It’s only now through learning to cook that I realise this an awesome sweet root vegetable that provides many nutritional benefits. The tops providing the leaves for many of our pre packed salad bags and the strips of purple that you often find added. Then the root, a ball of purple, similar to a turnip, grown like carrots. Hardy in nature which is good for the Scottish weather.

Rajma – Kidney Bean and Aubergine


Veg box came with an aubergine and pepper this week so along with my cook with a friend evening I thought I’d combine it with the recipe we’d picked.   This is really loosely based on the Rajma recipe in the Dishoom cookery book.  Let’s say it’s more inspired by the recipe as the book has you jumping off here, there and everywhere for other base recipes and this does nothing of the sort!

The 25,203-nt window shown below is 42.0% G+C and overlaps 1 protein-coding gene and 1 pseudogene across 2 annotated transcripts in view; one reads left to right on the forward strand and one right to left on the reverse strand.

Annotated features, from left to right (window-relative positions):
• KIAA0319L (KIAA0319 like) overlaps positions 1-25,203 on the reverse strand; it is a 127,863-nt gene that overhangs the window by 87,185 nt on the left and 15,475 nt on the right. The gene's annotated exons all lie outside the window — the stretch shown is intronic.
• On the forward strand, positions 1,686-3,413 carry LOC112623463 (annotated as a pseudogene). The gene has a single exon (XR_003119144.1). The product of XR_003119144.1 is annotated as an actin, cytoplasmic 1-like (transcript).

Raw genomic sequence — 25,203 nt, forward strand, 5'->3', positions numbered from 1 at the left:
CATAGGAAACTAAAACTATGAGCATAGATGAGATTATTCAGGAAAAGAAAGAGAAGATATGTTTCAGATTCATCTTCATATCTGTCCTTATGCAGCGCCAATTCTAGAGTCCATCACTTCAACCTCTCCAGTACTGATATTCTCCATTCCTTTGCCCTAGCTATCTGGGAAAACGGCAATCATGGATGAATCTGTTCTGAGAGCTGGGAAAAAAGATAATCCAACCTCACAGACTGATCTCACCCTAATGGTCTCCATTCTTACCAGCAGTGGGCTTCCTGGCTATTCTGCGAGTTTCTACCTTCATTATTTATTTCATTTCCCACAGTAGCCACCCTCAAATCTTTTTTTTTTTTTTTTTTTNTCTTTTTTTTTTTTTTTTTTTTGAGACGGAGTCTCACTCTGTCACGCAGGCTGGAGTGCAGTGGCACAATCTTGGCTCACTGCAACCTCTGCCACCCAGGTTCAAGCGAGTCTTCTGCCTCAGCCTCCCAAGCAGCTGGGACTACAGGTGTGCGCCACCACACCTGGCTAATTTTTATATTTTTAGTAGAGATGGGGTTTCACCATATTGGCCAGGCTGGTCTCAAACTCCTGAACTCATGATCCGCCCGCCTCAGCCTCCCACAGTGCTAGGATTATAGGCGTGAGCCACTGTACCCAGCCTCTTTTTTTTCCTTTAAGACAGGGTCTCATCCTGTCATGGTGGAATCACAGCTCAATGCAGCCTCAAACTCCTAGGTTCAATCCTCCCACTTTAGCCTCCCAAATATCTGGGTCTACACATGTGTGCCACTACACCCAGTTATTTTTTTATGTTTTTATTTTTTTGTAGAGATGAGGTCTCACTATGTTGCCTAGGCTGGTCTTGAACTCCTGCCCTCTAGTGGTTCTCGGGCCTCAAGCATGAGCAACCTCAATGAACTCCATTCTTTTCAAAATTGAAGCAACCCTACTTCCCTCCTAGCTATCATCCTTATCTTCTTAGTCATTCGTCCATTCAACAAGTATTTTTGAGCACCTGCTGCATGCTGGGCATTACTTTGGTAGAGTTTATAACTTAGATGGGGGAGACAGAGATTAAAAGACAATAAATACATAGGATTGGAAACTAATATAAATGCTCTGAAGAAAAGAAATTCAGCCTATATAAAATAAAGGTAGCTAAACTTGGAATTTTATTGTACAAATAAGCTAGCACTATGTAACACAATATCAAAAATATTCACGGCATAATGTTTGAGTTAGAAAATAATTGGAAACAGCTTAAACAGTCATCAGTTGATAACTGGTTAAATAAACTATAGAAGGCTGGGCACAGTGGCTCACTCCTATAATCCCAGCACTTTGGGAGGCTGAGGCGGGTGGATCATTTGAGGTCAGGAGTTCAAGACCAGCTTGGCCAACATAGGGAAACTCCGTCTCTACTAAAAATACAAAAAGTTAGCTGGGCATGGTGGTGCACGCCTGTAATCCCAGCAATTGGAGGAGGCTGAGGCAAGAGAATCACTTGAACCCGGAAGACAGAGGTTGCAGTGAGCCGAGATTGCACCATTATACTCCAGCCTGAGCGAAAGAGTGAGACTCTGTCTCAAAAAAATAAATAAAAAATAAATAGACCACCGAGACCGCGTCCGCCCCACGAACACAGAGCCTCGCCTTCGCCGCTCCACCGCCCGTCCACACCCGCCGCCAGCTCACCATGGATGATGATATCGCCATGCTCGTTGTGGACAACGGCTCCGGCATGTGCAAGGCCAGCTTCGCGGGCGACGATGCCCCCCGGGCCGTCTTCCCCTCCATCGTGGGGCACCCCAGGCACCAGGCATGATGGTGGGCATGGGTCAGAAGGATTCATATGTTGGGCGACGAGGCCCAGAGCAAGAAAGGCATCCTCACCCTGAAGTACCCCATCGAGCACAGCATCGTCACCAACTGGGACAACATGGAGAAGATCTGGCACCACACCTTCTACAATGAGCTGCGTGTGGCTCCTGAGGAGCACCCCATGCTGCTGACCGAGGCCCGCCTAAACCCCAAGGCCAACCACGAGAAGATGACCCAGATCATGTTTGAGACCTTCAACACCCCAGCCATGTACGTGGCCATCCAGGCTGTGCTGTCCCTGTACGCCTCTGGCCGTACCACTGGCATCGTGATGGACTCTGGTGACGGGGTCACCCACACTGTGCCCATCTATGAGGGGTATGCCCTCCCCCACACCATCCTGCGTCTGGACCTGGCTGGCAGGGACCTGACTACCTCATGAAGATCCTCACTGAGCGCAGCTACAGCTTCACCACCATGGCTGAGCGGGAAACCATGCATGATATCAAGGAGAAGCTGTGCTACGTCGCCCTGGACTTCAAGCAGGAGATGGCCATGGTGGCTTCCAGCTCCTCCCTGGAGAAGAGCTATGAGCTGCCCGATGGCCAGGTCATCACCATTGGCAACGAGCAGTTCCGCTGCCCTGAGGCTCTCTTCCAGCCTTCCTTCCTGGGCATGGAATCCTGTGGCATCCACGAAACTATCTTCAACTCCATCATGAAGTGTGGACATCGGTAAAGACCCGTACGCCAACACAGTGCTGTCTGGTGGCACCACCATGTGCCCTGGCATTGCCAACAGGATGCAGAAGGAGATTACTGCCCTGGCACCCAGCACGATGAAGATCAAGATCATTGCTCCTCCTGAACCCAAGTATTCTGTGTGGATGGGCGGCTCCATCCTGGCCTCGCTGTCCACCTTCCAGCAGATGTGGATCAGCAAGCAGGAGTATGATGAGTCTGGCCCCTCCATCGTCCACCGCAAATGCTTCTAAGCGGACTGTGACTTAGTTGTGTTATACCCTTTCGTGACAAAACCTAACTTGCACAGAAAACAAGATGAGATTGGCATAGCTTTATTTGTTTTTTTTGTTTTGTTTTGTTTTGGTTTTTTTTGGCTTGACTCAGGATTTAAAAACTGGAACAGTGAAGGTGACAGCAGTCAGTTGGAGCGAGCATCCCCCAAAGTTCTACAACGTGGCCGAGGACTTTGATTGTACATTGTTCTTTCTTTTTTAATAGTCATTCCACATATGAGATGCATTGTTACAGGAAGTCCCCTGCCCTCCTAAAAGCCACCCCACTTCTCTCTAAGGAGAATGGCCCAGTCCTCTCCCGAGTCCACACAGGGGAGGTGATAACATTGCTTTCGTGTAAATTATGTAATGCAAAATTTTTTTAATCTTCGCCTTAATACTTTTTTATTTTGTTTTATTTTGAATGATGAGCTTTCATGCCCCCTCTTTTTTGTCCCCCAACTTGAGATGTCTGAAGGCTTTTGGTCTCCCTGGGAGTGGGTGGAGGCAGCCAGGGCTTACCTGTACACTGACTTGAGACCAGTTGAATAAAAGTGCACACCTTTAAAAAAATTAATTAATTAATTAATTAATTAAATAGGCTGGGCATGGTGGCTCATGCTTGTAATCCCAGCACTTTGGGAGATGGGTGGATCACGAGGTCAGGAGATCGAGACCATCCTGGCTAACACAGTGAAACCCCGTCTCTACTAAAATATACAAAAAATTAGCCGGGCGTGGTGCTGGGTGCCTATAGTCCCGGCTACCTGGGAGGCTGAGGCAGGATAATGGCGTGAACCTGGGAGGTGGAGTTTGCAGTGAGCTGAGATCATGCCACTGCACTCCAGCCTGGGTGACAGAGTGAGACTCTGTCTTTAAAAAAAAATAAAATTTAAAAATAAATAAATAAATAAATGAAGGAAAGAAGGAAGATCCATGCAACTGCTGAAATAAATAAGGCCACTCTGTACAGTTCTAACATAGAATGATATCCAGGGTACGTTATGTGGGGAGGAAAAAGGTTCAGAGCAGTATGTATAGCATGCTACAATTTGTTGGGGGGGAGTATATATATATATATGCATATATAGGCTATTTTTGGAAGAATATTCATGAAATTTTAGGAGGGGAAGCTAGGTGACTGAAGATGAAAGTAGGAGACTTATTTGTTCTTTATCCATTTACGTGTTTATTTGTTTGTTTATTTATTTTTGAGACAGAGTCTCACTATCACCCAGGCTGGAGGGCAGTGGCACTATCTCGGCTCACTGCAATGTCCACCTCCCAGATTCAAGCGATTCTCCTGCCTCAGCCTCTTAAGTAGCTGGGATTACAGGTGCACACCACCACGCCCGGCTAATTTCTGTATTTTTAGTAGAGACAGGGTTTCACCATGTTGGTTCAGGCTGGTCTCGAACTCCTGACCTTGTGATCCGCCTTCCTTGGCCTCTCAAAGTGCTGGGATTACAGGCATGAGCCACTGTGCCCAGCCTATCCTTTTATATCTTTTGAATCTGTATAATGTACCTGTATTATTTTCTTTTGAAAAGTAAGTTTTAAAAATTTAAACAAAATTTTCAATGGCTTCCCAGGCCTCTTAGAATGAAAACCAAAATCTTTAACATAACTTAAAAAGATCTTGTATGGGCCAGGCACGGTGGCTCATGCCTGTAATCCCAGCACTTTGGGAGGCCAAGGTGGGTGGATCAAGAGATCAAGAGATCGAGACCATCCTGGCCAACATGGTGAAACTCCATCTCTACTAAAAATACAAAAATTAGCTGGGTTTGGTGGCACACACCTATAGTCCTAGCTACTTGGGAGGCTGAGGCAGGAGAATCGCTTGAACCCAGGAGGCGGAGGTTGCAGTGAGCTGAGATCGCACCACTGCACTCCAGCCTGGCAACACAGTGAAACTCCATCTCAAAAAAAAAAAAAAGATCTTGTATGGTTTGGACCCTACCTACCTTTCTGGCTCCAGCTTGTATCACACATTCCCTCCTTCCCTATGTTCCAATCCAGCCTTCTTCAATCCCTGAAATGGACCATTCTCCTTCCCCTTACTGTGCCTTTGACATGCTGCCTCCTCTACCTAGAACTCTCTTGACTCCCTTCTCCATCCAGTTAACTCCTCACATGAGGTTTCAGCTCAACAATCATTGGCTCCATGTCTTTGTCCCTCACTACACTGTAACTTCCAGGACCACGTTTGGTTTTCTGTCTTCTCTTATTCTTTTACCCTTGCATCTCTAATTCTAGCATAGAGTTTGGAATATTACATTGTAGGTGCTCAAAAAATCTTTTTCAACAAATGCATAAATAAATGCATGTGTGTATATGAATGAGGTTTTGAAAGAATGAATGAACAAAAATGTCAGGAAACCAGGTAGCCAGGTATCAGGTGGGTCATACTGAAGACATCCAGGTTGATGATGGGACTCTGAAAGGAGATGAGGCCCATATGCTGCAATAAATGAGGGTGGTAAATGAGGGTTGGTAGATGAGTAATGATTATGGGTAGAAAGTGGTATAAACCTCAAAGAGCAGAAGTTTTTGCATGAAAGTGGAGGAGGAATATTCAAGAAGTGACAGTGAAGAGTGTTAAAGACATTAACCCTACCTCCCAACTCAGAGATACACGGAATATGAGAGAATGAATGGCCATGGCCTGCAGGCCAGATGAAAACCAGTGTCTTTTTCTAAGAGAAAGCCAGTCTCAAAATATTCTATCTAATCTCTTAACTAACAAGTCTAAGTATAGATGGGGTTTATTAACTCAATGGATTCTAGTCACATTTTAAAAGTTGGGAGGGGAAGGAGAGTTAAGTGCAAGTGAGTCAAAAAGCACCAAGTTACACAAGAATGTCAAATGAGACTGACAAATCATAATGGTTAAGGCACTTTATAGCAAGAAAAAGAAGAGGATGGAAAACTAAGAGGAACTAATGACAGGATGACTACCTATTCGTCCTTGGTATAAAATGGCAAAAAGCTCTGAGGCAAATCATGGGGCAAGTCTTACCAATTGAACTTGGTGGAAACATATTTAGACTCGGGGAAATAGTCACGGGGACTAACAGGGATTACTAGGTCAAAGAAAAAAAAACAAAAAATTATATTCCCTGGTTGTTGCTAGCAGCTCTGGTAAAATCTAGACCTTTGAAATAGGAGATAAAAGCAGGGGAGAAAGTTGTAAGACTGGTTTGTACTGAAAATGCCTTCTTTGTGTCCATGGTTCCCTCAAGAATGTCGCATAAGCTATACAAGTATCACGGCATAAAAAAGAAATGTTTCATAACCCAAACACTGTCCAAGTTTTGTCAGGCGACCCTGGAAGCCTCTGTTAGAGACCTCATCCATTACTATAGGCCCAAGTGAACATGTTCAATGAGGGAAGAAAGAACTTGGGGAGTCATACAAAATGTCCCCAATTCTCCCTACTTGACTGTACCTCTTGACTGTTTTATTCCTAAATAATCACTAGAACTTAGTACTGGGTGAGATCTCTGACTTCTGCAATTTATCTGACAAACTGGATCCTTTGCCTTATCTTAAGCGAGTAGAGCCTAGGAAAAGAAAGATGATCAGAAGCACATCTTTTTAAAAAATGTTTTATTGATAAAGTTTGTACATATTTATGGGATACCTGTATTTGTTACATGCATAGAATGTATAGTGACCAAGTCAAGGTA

2 tbsp vegetable oil
2 large white onions, finely diced
3 large garlic cloves crushed
Large thumb of ginger, finely diced
1 Red Pepper, stalk removed and diceOptional or could use a chilli instead, watch the heat
1 Aubergine, diced bite sized pieces  Swap for a courgette, sweet potatoe or squash
1  tsp chilli powder of your choice 1 tsp ground cinnamon 1 tsp ground cumin 1/2 tsp chilli powderCould use a half small jar of curry paste
2 tbsp tomato purée 1 (400g) tin chopped tomatoes 2 x 400g tin kidney beans, drained and rinsed 

This way of cooking is essentially a way of building up flavours, a base for those robust healthy beans.

Heat the oil in a large deep oven ready pan over a medium heat and add the onions cooking for 10 minutes,  stirring regularly whilst you chop the other veg

Add the garlic and ginger, stirring through at regular intervals to avoid any catching on the bottom of the pan.  Add the pepper if using and cook through, 10 minutes or so.

Add a splash of water if you need to stop it burning, caramelising and soft is what we are looking for.

Add the aubergine, turn over into the onions and cook through for a minute.

Add the spices and the tomato purée cooking through for 2 minutes.